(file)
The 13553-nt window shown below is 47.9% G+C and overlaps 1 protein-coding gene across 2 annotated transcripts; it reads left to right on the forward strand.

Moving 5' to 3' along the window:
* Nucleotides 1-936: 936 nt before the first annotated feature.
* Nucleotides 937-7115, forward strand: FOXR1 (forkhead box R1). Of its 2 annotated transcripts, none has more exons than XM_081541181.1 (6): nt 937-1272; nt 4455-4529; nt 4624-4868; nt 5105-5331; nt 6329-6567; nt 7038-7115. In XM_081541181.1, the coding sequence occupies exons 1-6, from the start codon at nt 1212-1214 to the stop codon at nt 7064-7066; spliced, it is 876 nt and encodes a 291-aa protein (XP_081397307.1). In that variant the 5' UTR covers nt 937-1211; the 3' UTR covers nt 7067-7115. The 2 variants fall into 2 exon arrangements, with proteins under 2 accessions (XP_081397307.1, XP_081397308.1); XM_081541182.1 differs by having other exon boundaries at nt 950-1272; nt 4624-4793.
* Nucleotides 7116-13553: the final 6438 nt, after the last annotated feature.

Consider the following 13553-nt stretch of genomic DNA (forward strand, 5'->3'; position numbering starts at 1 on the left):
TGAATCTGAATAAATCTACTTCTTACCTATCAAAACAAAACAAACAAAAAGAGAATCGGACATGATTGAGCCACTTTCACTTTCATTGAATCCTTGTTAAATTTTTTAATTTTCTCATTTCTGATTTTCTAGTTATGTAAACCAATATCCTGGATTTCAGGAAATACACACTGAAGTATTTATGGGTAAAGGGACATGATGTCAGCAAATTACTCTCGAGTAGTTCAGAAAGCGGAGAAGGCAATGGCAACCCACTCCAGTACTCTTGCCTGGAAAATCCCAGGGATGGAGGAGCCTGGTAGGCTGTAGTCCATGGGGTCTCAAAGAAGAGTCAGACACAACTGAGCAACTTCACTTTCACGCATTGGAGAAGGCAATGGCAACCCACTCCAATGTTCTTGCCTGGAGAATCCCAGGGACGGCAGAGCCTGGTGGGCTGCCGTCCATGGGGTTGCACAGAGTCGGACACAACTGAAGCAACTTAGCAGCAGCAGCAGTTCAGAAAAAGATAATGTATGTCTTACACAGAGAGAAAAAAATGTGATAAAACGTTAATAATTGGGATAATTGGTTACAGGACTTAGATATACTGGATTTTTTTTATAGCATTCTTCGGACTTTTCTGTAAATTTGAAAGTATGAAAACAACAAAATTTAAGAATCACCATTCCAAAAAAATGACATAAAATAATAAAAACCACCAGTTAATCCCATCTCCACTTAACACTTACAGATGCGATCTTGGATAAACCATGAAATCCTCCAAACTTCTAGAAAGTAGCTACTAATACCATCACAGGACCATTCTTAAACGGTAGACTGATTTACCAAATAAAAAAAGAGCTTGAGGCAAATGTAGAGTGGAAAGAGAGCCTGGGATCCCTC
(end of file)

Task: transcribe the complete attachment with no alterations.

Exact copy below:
The 13553-nt window shown below is 47.9% G+C and overlaps 1 protein-coding gene across 2 annotated transcripts; it reads left to right on the forward strand.

Moving 5' to 3' along the window:
* Nucleotides 1-936: 936 nt before the first annotated feature.
* Nucleotides 937-7115, forward strand: FOXR1 (forkhead box R1). Of its 2 annotated transcripts, none has more exons than XM_081541181.1 (6): nt 937-1272; nt 4455-4529; nt 4624-4868; nt 5105-5331; nt 6329-6567; nt 7038-7115. In XM_081541181.1, the coding sequence occupies exons 1-6, from the start codon at nt 1212-1214 to the stop codon at nt 7064-7066; spliced, it is 876 nt and encodes a 291-aa protein (XP_081397307.1). In that variant the 5' UTR covers nt 937-1211; the 3' UTR covers nt 7067-7115. The 2 variants fall into 2 exon arrangements, with proteins under 2 accessions (XP_081397307.1, XP_081397308.1); XM_081541182.1 differs by having other exon boundaries at nt 950-1272; nt 4624-4793.
* Nucleotides 7116-13553: the final 6438 nt, after the last annotated feature.

Consider the following 13553-nt stretch of genomic DNA (forward strand, 5'->3'; position numbering starts at 1 on the left):
TGAATCTGAATAAATCTACTTCTTACCTATCAAAACAAAACAAACAAAAAGAGAATCGGACATGATTGAGCCACTTTCACTTTCATTGAATCCTTGTTAAATTTTTTAATTTTCTCATTTCTGATTTTCTAGTTATGTAAACCAATATCCTGGATTTCAGGAAATACACACTGAAGTATTTATGGGTAAAGGGACATGATGTCAGCAAATTACTCTCGAGTAGTTCAGAAAGCGGAGAAGGCAATGGCAACCCACTCCAGTACTCTTGCCTGGAAAATCCCAGGGATGGAGGAGCCTGGTAGGCTGTAGTCCATGGGGTCTCAAAGAAGAGTCAGACACAACTGAGCAACTTCACTTTCACGCATTGGAGAAGGCAATGGCAACCCACTCCAATGTTCTTGCCTGGAGAATCCCAGGGACGGCAGAGCCTGGTGGGCTGCCGTCCATGGGGTTGCACAGAGTCGGACACAACTGAAGCAACTTAGCAGCAGCAGCAGTTCAGAAAAAGATAATGTATGTCTTACACAGAGAGAAAAAAATGTGATAAAACGTTAATAATTGGGATAATTGGTTACAGGACTTAGATATACTGGATTTTTTTTATAGCATTCTTCGGACTTTTCTGTAAATTTGAAAGTATGAAAACAACAAAATTTAAGAATCACCATTCCAAAAAAATGACATAAAATAATAAAAACCACCAGTTAATCCCATCTCCACTTAACACTTACAGATGCGATCTTGGATAAACCATGAAATCCTCCAAACTTCTAGAAAGTAGCTACTAATACCATCACAGGACCATTCTTAAACGGTAGACTGATTTACCAAATAAAAAAAGAGCTTGAGGCAAATGTAGAGTGGAAAGAGAGCCTGGGATCCCTC